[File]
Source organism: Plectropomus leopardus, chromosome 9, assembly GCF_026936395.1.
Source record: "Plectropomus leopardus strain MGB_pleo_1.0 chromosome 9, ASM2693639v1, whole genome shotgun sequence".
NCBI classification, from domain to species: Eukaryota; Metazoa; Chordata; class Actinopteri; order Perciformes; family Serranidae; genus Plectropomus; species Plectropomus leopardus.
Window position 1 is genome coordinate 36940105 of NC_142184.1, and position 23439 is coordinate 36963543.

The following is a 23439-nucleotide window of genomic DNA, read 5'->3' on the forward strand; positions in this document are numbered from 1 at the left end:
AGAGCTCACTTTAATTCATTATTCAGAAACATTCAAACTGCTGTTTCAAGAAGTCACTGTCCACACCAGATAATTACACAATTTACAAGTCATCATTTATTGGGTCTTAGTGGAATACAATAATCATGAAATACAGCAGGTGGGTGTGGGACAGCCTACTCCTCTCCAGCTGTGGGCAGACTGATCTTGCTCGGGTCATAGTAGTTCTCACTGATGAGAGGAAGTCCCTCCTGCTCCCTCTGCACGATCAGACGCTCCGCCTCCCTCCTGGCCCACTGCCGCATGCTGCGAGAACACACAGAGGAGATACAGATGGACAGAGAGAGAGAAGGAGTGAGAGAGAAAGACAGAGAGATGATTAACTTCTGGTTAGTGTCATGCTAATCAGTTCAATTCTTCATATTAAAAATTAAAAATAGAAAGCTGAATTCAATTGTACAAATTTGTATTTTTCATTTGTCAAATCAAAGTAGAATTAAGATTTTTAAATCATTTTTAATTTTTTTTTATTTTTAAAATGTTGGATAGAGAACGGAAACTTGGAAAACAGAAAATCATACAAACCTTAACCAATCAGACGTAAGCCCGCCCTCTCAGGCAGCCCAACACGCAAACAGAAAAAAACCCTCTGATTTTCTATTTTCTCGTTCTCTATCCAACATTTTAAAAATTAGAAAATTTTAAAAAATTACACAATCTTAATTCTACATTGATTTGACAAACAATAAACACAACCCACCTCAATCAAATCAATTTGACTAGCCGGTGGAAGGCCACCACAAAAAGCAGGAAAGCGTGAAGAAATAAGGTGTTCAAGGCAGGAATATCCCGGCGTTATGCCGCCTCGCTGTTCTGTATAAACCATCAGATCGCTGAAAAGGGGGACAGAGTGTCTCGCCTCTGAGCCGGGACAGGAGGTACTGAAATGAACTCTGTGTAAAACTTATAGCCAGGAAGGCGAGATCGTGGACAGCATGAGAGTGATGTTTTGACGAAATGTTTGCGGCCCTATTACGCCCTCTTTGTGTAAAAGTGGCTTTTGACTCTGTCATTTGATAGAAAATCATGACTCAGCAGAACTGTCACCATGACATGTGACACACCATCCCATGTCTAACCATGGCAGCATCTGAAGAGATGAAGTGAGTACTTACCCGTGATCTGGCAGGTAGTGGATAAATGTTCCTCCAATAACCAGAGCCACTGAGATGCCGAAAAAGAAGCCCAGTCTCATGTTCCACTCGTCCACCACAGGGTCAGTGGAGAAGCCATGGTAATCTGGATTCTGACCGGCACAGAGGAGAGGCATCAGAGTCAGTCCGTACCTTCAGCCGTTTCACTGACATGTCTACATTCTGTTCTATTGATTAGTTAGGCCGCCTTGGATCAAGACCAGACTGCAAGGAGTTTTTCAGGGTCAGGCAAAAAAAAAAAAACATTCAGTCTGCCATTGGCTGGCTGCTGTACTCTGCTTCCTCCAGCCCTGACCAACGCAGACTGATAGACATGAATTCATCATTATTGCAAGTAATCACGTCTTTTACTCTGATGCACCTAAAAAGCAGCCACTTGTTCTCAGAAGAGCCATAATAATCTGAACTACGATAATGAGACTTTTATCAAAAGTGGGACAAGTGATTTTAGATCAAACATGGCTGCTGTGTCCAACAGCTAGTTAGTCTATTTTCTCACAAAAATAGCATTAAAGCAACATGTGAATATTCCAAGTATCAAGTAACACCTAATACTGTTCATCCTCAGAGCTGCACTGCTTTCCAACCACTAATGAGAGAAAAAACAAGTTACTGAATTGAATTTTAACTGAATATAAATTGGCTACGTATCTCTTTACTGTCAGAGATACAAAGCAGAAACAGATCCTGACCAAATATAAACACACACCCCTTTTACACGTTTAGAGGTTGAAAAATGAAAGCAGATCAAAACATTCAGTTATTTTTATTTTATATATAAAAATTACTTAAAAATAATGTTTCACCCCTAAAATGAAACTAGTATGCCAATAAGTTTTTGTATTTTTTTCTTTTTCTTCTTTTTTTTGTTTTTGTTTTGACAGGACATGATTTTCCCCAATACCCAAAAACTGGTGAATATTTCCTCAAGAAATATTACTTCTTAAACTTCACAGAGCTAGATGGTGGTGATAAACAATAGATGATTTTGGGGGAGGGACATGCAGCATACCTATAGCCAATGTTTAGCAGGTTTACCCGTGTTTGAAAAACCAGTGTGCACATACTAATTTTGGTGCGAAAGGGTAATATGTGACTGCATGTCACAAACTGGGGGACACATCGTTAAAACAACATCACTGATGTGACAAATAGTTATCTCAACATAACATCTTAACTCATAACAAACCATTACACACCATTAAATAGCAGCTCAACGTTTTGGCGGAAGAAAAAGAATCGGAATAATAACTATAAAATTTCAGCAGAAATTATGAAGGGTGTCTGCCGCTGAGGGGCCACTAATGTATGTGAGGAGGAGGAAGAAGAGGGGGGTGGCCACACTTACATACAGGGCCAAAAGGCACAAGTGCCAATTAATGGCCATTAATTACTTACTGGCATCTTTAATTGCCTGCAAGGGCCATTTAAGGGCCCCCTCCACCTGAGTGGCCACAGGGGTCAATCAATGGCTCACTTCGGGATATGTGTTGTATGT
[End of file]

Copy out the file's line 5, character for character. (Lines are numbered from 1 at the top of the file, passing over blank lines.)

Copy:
The following is a 23439-nucleotide window of genomic DNA, read 5'->3' on the forward strand; positions in this document are numbered from 1 at the left end: